"ETSI TS 136 213 V9.3.0 (Oct. 2010) Technical Specification: LTE; Evolved Universal Terrestrial Radio Access (E-UTRA); Physical layer procedures (3GPP TS 36.213 version 9.3.0 Release 9);" ETSI, European Telecommunications Standards Institute 2012, 650 Route des Lucioles, F-06921 Sophia Antipolis Cedex—France; Oct. 2010.
"ETSI TS 136 214 V10.1.0 (Apr. 2011) Technical Specification: LTE; Evolved Universal Terrestrial Radio Access (E-UTRA); Physical layer; Measurements (3GPP TS 36.214 version 10.1.0 Release 10);" ETSI, European Telecommunications Standards Institute 2012, 650 Route des Lucioles, F-06921 Sophia Antipolis Cedex—France, Apr. 2011; 15 pages.
"ETSI TS 136 214 V9.2.0 (Jun. 2010) Technical Specification: LTE; Evolved Universal Terrestrial Radio Access (E-UTRA); Physical layer; Measurements (3GPP TS 36.214 version 9.2.0 Release 9);" ETSI, European Telecommunications Standards Institute 2012, 650 Route des Lucioles, F-06921 Sophia Antipolis Cedex—France; Jun. 2010.
"ETSI TS 136 300 V10.2.0 (Jan. 2011) Technical Specification: LTE; Evolved Universal Terrestrial Radio Access (E-UTRA) and Evolved Universal Terrestrial Radio Access Network (E-UTRAN); Overall description; Stage 2 (3GPP TS 36.300 version 10.2.0 Release 10)," ETSI, European Telecommunications Standards Institute 2012, 650 Route des Lucioles, F-06921 Sophia Antipolis Cedex—France, Jan. 2011; 208 pages.
"ETSI TS 136 300 V12.4.0 (Feb. 2015) Technical Specification: LTE; Evolved Universal Terrestrial Radio Access (E-UTRA) and Evolved Universal Terrestrial Radio Access Network (E-UTRAN); Overall description; Stage 2 (3GPP TS 36.300 version 12.4.0 Release 12);" ETSI, European Telecommunications Standards Institute 2012, 650 Route des Lucioles, F-06921 Sophia Antipolis Cedex—France, Feb. 2015; 266 pages.
"ETSI TS 136 300 V12-7-0 (Oct. 2015) Technical Sepcification: LTE; Evolved Universal Terrestrial Radio Access (E-UTRA) and Evolved Universal Terrestrial Radio Access Network (E-UTRAN); Overall description; Stage 2 (3GPP TS 36.300 version 12.7.0 Release 12);" ETSI, European Telecommunications Standards Institute, 650 Route des Lucioles F-06921 Sophia Antipolis Cedex—France, Oct. 2015; 264 pages.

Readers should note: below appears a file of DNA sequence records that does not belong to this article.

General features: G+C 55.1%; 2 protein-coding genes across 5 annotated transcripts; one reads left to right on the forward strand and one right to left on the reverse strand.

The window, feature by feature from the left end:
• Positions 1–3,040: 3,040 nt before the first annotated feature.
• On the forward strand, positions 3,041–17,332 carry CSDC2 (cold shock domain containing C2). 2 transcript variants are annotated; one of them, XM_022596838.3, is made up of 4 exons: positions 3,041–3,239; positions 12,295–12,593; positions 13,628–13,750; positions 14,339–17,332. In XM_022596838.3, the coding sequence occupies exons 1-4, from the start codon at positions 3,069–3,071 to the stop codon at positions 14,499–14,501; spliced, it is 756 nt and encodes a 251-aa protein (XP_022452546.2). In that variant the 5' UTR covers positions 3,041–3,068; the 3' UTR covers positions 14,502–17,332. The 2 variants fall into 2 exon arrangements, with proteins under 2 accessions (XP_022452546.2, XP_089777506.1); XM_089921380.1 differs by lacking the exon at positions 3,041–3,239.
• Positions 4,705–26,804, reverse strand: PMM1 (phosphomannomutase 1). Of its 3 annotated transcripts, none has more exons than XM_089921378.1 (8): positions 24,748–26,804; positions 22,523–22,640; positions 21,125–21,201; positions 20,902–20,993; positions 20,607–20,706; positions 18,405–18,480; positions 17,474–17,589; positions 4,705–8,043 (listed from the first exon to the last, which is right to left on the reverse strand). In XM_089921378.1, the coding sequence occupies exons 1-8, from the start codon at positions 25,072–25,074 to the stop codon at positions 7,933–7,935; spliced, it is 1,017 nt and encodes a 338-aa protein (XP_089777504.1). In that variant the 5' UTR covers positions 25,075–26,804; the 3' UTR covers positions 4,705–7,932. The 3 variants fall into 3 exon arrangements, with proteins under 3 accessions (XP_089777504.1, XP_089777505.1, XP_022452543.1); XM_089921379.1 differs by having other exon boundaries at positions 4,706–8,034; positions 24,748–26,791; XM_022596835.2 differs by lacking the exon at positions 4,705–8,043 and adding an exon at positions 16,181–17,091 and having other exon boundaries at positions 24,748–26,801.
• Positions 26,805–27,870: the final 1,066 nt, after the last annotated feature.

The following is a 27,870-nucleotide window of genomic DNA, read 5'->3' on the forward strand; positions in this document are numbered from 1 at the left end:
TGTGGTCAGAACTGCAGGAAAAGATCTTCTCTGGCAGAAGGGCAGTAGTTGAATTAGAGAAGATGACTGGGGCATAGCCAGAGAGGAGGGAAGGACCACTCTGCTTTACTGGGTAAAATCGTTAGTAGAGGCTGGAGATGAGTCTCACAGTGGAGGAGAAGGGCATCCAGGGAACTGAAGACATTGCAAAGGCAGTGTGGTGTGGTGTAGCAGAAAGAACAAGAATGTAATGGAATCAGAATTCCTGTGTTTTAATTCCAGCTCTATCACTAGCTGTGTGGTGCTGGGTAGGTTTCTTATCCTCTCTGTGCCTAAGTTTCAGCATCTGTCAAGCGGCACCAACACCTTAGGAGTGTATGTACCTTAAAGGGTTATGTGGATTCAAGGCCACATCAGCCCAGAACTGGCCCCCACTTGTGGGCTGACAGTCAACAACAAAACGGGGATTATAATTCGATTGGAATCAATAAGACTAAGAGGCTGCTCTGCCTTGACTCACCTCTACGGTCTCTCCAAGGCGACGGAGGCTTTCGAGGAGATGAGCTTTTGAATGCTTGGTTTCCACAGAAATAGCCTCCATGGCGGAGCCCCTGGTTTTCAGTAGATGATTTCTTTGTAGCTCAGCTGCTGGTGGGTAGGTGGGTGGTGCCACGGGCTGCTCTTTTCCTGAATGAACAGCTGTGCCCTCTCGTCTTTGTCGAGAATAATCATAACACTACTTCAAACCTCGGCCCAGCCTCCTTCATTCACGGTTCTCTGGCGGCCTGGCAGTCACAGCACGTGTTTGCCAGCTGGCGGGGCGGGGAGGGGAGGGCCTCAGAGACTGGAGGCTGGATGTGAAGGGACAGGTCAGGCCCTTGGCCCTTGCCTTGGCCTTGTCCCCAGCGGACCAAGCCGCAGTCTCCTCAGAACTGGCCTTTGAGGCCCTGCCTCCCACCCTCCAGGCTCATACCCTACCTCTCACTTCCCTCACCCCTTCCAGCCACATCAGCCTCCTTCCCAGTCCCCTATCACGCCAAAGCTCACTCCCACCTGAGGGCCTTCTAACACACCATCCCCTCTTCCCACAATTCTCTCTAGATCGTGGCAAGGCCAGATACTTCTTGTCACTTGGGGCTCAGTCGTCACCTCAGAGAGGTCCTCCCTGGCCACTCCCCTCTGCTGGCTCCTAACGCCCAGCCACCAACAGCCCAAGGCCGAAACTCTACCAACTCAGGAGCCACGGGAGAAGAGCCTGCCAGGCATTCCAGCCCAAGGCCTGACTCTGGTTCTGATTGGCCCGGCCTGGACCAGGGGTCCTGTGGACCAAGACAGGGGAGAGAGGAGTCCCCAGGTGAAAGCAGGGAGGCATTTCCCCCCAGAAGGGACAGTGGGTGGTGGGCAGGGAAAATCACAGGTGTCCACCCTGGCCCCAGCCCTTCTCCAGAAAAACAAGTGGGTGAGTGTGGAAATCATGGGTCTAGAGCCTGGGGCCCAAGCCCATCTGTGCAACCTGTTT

"ETSI TS 136 304 V12-6-0 (Nov. 2015) Technical Specification: LTE; Evolved Universal Terrestrial Radio Access (E-UTRA); User Equipment (UE) procedures in idle mode (3GPP TS 36.304 version 12.6.0 Release 12);" ETSI, European Telecommunications Standards Institute, 650 Route des Lucioles F-06921 Sophia Antipolis Cedex—France, Nov. 2015; 40 pages.
"ETSI TS 136 321 V12.7.0 (Oct. 2015) Technical Specification: LTE; Evolved Universal Terrestrial Radio Access (E-UTRA); Medium Access Control (MAC) protocol specification (3GPP TS 36.321 version 12.7.0 Release 12);" ETSI, European Telecommunications Standards Institute, 650 Route des Lucioles F-06921 Sophia Antipolis Cedex—France, Oct. 2015; 79 pages.
"ETSI TS 136 331 V12.3.0 (Sep. 2014) Technical Specification: LTE; Evolved Universal Terrestrial Radio Access (E-UTRA); Radio Resource Control (RRC); Protocal specification (3GPP TS 36.311 version 12.3.0 Release 12)," [Relevant Section 5.3.2 only]; ETSI, 650 Route des Lucioles F-06921 Sophia Antipolis Cedex—France, Sep. 2014.
"ETSI TS 136 331 V12.7.0 (Oct. 2015) Technical Specification: LTE; Evolved Universal Terrestrial Radio Access (E-UTRA); Radio Resource Control (RCC); Protocol Specification (3GPP TS 36.331 version 12.7.0 Release 12);" ETSI, European Telecommunications Standards Institute, 650 Route des Lucioles F-06921 Sophia Antipolis Cedex—France, Oct. 2015; 455 pages.
"ETSI TS 136 423 V11.3.0 (Jan. 2013) Technical Specification: LTE; Evolved Universal Terrestrial Radio Access Network (E-UTRAN); X2 Application Protocol (X2AP) (3GPP TS 36.423 version 11.3.0 Release 11)," ETSI, European Telecommunications Standards Institute 2012, 650 Route des Lucioles, F-06921 Sophia Antipolis Cedex—France, Jan. 2013; 143 pages.
"ETSI TS 136 423 V12.4.2 (Feb. 2015) Technical Specification: LTE; Evolved Universal Terrestrial Radio Access Network (E-UTRAN); X2 Application Protocol (X2AP) (3GPP TS 36.423 version 12.4.2 Release 12);" ETSI, European Telecommunications Standards Institute 2012, 650 Route des Lucioles, F-06921 Sophia Antipolis Cedex—France, Feb. 2015; 205 pages.
"ETSI TS 136 423 V8.3.0 (Nov. 2008) Technical Specification: LTE; Evolved Universal Terrestrial Radio Access Network (E-UTRAN); X2 Application Protocol (X2AP) (3GPP TS 36.423 version 8.3.0 Release 8);" ETSI, European Telecommunications Standards Institute 2012, 650 Route des Lucioles, F-06921 Sophia Antipolis Cedex—France; Nov. 2008.
"ETSI TS-136-423 V9.4.0 (Dec. 2010) Technical Specification: LTE; Evolved Universal Terrestrial Radio Access Network (E-UTRAN); X2 Application Protocol (X2AP) (3GPP TS 36.423 version 9.4.0 Release 9)," ETSI, European Telecommunications Standards Institute, 650 Route des Lucioles F-06921 Sophia Antipolis Cedex—France, Oct. 2010, Section 8.3.8.
"Frame Structure—Downlink," Share Technote, first published on or about Jul. 9, 2012; 13 pages; http://www.sharetechnote.com/html/FrameStructure_DL_html.